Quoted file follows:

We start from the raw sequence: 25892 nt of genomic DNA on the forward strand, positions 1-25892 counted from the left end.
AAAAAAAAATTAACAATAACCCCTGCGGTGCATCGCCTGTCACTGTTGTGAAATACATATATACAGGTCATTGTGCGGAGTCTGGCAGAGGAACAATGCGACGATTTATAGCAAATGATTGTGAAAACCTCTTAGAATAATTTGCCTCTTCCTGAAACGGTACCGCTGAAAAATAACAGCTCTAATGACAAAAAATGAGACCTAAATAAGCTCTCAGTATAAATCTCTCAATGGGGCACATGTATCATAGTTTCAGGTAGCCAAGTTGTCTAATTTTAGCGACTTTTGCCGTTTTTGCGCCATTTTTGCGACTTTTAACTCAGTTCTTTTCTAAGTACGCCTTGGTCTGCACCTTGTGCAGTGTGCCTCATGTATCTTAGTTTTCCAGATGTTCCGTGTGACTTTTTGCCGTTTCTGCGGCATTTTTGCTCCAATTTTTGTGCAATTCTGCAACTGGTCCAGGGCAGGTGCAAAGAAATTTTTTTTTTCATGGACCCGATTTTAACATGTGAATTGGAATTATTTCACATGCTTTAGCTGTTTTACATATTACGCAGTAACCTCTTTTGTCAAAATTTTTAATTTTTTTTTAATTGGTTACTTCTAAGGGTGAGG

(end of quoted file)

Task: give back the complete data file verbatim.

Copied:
We start from the raw sequence: 25892 nt of genomic DNA on the forward strand, positions 1-25892 counted from the left end.
AAAAAAAAATTAACAATAACCCCTGCGGTGCATCGCCTGTCACTGTTGTGAAATACATATATACAGGTCATTGTGCGGAGTCTGGCAGAGGAACAATGCGACGATTTATAGCAAATGATTGTGAAAACCTCTTAGAATAATTTGCCTCTTCCTGAAACGGTACCGCTGAAAAATAACAGCTCTAATGACAAAAAATGAGACCTAAATAAGCTCTCAGTATAAATCTCTCAATGGGGCACATGTATCATAGTTTCAGGTAGCCAAGTTGTCTAATTTTAGCGACTTTTGCCGTTTTTGCGCCATTTTTGCGACTTTTAACTCAGTTCTTTTCTAAGTACGCCTTGGTCTGCACCTTGTGCAGTGTGCCTCATGTATCTTAGTTTTCCAGATGTTCCGTGTGACTTTTTGCCGTTTCTGCGGCATTTTTGCTCCAATTTTTGTGCAATTCTGCAACTGGTCCAGGGCAGGTGCAAAGAAATTTTTTTTTTCATGGACCCGATTTTAACATGTGAATTGGAATTATTTCACATGCTTTAGCTGTTTTACATATTACGCAGTAACCTCTTTTGTCAAAATTTTTAATTTTTTTTTAATTGGTTACTTCTAAGGGTGAGG